According to the United States Environmental Protection Agency, radon is the number one cause of lung cancer among non-smokers, and it is responsible for about 21,000 lung cancer deaths every year in the United States. In the State of Ohio, 14% of lung cancer deaths are caused due to radon. It is essential to have the radon concentration data for every location (i.e., zip codes) so that necessary preventive measures can be taken up. Measuring the radon concentration across the entire State of Ohio will be very expensive and time consuming. This research focuses on the application of six geographical information system (GIS) based interpolation techniques to estimate the radon concentration in the unmeasured zip codes in the State of Ohio. The radon concentration in homes has been obtained by The University of Toledo researchers from various commercial testing services, university researchers, and county health departments. The data are divided into two sets. The first set uses 80% of the data for training different interpolation schemes, and the second data set includes 20% of the data to evaluate the interpolation techniques. Statistical performance measures such as coefficient of correlation (r), Spearman correlation coefficient (¿¿), slope of the regression line (m), ratio of the intercept of the regression line to the average observed concentrations (b/Co), fractional variance (FV), fraction of prediction within a factor of two of the observations (FA2), model comparison measure (MCM2), geometric mean bias (MG), geometric mean variance (VG), normalized mean square error (NMSE), fractional bias (FB), revised index of agreement (IOAr), accuracy for paired peak (Ap), maximum ratio (Rmax), scatter plots, quantile – quantile (QQ) plots and bootstrap 95% confidence interval estimates based on extreme-end concentrations (i.e., peak-end/low-end), and the mid-range concentrations of indoor air quality (IAQ) models are performed on the predicted data points to evaluate the best interpolation technique.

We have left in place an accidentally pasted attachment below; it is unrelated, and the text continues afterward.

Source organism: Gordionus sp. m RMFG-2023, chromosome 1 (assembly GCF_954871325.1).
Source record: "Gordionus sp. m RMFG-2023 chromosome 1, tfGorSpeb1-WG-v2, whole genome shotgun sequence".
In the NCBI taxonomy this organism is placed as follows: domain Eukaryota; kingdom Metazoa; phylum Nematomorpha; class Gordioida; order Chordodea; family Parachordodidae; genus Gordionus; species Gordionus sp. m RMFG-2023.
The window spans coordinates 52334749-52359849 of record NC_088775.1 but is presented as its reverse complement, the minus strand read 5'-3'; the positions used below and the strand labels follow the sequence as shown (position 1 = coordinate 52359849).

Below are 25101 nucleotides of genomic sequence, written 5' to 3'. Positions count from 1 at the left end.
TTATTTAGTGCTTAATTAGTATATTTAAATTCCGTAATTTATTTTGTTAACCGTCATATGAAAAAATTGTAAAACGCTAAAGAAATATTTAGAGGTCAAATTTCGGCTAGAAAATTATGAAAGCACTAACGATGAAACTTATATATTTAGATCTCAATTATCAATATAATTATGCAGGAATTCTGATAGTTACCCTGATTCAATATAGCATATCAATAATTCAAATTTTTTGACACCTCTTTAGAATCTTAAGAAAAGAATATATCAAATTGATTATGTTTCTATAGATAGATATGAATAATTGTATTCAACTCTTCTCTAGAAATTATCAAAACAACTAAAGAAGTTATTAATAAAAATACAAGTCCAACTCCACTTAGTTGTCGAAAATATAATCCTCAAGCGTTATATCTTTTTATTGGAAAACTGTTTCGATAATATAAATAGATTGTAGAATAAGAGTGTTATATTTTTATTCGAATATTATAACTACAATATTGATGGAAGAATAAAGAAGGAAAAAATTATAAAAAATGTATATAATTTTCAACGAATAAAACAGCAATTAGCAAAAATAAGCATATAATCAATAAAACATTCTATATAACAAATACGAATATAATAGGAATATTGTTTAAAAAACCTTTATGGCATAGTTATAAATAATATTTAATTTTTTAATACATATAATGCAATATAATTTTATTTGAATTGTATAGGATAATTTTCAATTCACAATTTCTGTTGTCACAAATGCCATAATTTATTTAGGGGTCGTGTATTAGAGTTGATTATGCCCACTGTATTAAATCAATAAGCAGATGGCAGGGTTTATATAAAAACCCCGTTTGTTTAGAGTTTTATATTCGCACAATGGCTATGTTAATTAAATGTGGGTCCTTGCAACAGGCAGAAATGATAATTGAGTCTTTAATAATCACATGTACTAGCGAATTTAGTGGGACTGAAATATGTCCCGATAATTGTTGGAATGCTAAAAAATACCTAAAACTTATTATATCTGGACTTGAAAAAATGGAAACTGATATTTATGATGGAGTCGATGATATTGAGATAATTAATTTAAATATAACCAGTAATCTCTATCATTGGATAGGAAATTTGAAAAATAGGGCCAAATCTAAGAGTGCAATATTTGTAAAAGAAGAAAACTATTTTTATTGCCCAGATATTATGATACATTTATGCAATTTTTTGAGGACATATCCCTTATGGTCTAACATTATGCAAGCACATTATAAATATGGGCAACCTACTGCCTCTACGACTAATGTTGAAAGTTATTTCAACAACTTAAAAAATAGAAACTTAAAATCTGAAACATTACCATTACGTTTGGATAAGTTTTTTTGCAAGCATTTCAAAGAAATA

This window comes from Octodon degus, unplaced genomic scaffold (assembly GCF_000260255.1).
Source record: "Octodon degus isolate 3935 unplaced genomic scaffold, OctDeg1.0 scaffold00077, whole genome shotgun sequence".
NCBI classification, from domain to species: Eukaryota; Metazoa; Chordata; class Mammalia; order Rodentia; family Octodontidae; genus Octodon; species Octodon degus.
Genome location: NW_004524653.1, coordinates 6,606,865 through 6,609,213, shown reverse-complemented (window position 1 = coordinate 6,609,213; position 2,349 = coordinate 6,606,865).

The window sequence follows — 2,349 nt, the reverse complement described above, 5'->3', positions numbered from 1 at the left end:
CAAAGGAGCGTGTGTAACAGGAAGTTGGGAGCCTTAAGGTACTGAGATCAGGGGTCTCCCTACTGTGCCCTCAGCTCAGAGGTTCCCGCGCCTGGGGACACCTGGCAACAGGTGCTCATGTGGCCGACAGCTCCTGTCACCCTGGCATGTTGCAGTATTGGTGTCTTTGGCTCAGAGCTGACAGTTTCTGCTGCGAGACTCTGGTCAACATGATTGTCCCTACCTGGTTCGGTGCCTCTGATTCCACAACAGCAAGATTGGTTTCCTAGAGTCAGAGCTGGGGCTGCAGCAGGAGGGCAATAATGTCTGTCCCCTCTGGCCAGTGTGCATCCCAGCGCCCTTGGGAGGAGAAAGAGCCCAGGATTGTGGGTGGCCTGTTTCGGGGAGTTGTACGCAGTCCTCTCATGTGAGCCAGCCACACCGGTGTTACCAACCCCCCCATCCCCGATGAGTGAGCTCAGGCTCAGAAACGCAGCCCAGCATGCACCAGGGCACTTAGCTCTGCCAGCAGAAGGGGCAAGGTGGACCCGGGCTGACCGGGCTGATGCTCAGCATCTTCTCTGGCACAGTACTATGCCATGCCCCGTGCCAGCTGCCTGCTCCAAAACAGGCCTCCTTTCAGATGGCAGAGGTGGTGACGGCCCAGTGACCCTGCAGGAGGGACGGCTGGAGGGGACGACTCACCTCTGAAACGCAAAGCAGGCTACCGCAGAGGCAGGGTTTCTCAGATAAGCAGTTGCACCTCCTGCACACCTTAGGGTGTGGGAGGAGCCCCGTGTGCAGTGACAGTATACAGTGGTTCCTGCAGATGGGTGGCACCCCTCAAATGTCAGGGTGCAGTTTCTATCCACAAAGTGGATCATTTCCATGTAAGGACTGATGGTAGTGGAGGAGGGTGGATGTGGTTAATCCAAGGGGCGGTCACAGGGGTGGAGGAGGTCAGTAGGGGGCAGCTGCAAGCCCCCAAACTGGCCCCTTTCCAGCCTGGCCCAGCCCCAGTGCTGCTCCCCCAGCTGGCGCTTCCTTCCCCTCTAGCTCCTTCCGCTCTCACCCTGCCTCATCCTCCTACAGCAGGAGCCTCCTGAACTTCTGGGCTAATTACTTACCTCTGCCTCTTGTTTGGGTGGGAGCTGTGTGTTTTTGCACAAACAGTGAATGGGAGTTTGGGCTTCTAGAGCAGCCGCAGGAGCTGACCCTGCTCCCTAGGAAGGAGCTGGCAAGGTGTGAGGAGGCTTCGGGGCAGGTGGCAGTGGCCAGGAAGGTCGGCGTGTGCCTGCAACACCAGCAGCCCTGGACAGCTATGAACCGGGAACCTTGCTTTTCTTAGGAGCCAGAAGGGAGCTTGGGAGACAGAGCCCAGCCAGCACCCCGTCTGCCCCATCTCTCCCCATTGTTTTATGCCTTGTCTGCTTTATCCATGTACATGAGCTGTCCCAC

Considering the statistical indicators for peak-end, low-end and mid-range estimates, it has been found that cokriging is a suitable technique for peak-end estimates, and the radial basis function (RBF) technique meets all the acceptable criteria for low-end and mid-range estimates. After considering the closeness of the greater number of measures to their respective ideal values, graphical representations of the scatter plots and QQ plots, the RBF technique surpasses the other six interpolation techniques. Again, the summary of the bootstrap confidence interval estimates among the techniques indicate that the RBF technique is not significantly different from the other five interpolation techniques under all situations. Therefore, the RBF technique may not be the best technique always when applied to similar sets of dataset from other states and countries. The RBF technique is tentatively suggested in this thesis to perform the interpolation of radon concentration for the unmeasured zip codes in the State of Ohio. This technique is used to understand the extent of radon problems in Ohio. This approach provides a complete picture of radon distribution in the state. It has been found from the zip code based analysis that the number of zip codes exceeding 2.7 pCi/l (World Health Organization (WHO) recommended limit), 4 pCi/l (US Environmental Protection Agency (EPA) action limit), 8 pCi/l and 20 pCi/l are 1300, 693, 28, and 2, respectively after prediction using the RBF technique.